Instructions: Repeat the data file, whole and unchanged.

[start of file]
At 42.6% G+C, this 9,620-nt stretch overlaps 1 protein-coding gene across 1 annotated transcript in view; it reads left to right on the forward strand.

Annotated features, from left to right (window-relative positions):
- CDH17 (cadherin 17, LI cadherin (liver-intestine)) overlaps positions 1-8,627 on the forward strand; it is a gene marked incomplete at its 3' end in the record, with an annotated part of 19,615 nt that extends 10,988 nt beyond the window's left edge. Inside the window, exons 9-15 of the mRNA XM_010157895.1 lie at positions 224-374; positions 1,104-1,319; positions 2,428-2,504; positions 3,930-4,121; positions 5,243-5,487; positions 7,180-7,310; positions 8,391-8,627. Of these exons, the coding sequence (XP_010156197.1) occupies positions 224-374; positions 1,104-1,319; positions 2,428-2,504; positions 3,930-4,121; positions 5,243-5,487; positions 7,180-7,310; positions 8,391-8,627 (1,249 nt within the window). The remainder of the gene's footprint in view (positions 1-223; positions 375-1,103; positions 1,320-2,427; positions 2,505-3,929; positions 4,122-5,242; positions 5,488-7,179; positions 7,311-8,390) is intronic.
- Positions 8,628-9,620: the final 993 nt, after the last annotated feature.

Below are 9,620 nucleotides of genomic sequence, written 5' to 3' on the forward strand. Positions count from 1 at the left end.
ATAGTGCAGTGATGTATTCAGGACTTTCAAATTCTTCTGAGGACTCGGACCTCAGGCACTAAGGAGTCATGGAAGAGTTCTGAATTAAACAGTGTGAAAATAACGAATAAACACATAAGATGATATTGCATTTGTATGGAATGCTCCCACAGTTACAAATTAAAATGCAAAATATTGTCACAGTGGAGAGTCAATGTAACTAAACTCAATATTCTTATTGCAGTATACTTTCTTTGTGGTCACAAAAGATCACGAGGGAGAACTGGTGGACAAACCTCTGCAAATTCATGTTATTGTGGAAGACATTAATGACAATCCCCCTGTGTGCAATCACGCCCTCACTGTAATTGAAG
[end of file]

At 42.6% G+C, this 9,620-nt stretch overlaps 1 protein-coding gene across 1 annotated transcript in view; it reads left to right on the forward strand.

Annotated features, from left to right (window-relative positions):
- CDH17 (cadherin 17, LI cadherin (liver-intestine)) overlaps positions 1-8,627 on the forward strand; it is a gene marked incomplete at its 3' end in the record, with an annotated part of 19,615 nt that extends 10,988 nt beyond the window's left edge. Inside the window, exons 9-15 of the mRNA XM_010157895.1 lie at positions 224-374; positions 1,104-1,319; positions 2,428-2,504; positions 3,930-4,121; positions 5,243-5,487; positions 7,180-7,310; positions 8,391-8,627. Of these exons, the coding sequence (XP_010156197.1) occupies positions 224-374; positions 1,104-1,319; positions 2,428-2,504; positions 3,930-4,121; positions 5,243-5,487; positions 7,180-7,310; positions 8,391-8,627 (1,249 nt within the window). The remainder of the gene's footprint in view (positions 1-223; positions 375-1,103; positions 1,320-2,427; positions 2,505-3,929; positions 4,122-5,242; positions 5,488-7,179; positions 7,311-8,390) is intronic.
- Positions 8,628-9,620: the final 993 nt, after the last annotated feature.

Below are 9,620 nucleotides of genomic sequence, written 5' to 3' on the forward strand. Positions count from 1 at the left end.
ATAGTGCAGTGATGTATTCAGGACTTTCAAATTCTTCTGAGGACTCGGACCTCAGGCACTAAGGAGTCATGGAAGAGTTCTGAATTAAACAGTGTGAAAATAACGAATAAACACATAAGATGATATTGCATTTGTATGGAATGCTCCCACAGTTACAAATTAAAATGCAAAATATTGTCACAGTGGAGAGTCAATGTAACTAAACTCAATATTCTTATTGCAGTATACTTTCTTTGTGGTCACAAAAGATCACGAGGGAGAACTGGTGGACAAACCTCTGCAAATTCATGTTATTGTGGAAGACATTAATGACAATCCCCCTGTGTGCAATCACGCCCTCACTGTAATTGAAG